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“That is why we are actively monitoring developments in Ukraine, and relations between Russia, Ukraine and the European community,” the minister said. “We are taking active preventive measures to avoid a crisis.”
“If gas supplies are halted or even reduced, Bulgaria will find itself in a tight situation as the country receives all its gas from a pipeline which runs from Russia through Ukraine and Romania,” Shtonov said.
Bulgaria can access four million cubic metres per day from its sole underground gas storage facility in northwest Bulgaria for daily consumption of 10-11 million cubic metres, he said, adding that some Bulgarian heating utilities, warned to test their capabilities, were preparing to use heavy fuel oil instead of gas in the event of supply cuts.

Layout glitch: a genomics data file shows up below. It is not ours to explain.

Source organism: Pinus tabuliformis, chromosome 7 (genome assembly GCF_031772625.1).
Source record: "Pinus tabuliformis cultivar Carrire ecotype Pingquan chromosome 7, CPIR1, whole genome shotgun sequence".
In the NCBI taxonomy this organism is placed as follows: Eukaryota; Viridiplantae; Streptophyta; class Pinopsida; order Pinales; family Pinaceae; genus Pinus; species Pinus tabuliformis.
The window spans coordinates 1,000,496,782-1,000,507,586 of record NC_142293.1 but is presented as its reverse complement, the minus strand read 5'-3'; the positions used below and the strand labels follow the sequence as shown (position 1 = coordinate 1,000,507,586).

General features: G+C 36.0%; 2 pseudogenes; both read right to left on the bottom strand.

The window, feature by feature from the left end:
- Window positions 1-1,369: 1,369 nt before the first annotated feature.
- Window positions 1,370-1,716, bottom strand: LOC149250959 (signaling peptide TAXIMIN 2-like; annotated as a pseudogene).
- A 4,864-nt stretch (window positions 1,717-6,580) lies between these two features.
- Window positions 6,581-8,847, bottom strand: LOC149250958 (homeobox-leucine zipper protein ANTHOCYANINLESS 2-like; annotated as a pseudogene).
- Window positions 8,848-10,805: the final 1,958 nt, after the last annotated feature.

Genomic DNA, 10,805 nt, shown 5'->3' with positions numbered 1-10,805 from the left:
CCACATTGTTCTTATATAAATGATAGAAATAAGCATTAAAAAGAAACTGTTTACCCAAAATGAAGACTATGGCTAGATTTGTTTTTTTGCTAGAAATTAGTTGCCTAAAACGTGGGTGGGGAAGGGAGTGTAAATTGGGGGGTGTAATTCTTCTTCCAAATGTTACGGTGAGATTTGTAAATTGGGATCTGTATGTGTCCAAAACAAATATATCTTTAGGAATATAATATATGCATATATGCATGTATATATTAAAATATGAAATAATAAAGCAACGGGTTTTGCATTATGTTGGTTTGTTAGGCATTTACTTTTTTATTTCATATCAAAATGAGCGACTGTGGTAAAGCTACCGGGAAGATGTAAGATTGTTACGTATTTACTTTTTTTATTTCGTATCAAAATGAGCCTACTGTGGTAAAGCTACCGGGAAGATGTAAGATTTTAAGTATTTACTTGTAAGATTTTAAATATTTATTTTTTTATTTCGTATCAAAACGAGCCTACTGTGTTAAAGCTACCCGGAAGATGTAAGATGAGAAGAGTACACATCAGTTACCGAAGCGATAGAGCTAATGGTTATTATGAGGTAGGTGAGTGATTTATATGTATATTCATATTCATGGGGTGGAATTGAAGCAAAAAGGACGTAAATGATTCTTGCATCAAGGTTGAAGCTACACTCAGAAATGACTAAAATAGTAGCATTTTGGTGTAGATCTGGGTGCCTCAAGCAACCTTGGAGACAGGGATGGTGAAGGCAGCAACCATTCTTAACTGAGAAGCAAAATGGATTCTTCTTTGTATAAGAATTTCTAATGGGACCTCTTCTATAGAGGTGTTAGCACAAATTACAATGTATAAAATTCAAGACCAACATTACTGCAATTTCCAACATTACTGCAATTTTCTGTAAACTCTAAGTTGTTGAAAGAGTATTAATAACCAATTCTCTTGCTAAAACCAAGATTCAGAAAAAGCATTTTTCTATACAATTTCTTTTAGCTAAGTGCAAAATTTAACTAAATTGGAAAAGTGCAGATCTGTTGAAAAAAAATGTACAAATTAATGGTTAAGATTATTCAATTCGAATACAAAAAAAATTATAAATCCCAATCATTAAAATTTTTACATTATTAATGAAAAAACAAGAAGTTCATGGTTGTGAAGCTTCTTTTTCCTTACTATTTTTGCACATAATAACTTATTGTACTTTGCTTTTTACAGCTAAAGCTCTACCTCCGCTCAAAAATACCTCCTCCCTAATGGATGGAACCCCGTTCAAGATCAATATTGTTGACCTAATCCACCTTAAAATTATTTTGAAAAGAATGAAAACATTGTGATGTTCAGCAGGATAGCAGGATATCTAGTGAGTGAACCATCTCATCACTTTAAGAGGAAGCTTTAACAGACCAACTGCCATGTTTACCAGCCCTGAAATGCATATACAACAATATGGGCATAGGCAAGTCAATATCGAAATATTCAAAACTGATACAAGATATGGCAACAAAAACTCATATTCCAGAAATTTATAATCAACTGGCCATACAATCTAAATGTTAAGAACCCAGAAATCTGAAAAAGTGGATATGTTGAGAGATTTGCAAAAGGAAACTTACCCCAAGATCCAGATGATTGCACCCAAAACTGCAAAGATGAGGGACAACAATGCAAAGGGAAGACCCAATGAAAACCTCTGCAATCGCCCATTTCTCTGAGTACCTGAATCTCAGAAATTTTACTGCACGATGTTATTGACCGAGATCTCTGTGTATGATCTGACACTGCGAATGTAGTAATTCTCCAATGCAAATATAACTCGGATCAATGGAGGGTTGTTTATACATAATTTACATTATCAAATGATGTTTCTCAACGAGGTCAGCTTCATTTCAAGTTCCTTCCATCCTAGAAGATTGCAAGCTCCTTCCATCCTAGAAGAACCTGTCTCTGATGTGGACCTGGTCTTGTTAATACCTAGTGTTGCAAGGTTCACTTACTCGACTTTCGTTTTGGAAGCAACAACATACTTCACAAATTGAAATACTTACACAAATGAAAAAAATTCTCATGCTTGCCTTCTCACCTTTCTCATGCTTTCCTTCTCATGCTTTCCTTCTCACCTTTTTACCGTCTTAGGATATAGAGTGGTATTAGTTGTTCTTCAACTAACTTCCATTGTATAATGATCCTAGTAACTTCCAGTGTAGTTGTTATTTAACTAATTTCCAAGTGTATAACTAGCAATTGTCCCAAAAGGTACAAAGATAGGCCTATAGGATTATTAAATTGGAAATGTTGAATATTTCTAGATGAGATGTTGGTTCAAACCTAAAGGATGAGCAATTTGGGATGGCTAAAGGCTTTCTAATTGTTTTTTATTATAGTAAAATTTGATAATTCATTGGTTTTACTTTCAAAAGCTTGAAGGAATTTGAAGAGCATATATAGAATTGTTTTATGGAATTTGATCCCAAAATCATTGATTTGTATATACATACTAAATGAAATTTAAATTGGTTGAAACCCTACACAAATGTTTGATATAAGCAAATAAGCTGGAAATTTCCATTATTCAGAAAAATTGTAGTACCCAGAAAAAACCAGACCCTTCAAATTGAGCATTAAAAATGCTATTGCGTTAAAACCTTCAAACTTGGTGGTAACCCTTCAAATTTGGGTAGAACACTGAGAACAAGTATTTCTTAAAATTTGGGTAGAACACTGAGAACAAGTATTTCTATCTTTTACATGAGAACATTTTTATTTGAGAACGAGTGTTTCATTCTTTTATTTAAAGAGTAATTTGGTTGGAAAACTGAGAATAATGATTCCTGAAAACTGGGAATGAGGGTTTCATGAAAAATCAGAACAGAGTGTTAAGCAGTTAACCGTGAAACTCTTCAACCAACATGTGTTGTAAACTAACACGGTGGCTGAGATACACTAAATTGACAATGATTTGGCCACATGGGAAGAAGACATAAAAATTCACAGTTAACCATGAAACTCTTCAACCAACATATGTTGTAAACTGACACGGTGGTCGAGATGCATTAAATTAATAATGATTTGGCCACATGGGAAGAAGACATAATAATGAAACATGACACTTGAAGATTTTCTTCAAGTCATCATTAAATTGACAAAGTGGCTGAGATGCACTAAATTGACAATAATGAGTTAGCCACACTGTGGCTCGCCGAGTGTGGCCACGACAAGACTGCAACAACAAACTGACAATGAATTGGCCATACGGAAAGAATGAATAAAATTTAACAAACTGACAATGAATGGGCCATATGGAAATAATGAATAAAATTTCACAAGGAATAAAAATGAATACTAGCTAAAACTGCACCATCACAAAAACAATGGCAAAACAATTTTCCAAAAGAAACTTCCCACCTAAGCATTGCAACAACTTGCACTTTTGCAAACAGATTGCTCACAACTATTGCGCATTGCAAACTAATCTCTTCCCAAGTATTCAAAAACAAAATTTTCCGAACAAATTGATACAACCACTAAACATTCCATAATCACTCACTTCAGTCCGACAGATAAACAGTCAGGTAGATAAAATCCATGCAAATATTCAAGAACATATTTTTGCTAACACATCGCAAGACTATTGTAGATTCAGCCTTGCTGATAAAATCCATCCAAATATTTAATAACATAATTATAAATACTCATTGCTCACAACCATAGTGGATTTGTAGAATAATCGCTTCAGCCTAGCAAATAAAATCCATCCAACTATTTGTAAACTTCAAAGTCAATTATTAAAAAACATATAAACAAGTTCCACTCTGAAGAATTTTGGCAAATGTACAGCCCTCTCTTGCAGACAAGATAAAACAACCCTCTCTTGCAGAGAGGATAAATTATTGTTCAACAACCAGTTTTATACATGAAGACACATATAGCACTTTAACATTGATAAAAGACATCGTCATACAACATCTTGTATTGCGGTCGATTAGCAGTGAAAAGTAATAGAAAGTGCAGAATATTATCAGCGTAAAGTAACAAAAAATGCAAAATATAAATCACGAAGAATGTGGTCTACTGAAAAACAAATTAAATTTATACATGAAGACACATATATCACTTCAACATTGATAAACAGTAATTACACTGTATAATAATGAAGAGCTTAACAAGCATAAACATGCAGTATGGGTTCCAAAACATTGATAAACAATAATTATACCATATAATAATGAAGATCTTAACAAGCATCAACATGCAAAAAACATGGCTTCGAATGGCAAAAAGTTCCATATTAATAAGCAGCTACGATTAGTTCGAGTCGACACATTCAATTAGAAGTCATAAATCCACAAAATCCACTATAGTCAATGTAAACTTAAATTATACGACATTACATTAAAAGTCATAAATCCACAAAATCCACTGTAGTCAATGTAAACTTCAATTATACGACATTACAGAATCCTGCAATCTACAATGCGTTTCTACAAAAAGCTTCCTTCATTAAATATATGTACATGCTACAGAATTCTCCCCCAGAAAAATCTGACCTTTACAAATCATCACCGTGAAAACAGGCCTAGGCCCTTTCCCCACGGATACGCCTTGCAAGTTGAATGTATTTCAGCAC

As for the South Stream underwater gas pipeline project from Russia to Bulgaria, the country had a purely commercial interest in it, the minister said. “South Stream is a transit pipeline,” he said, adding that Bulgaria expected to benefit from fuel transit taxes.
“Bulgaria has a good geographical position which we should use,” Shtonov said, noting that the interim government of technocrats prioritised “construction of gas interconnection pipelines with Romania, Greece, Turkey and Serbia”.
South Stream is Russian Gazprom's global infrastructure project designed to build a gas pipeline with a capacity of 63 billion cubic metres across the Black Sea to southern and central Europe, diversifying export routes and eliminating transit risks.
South Stream construction started in late 2012. First deliveries are due in 2016. The pipeline is expected to become fully operational in 2018.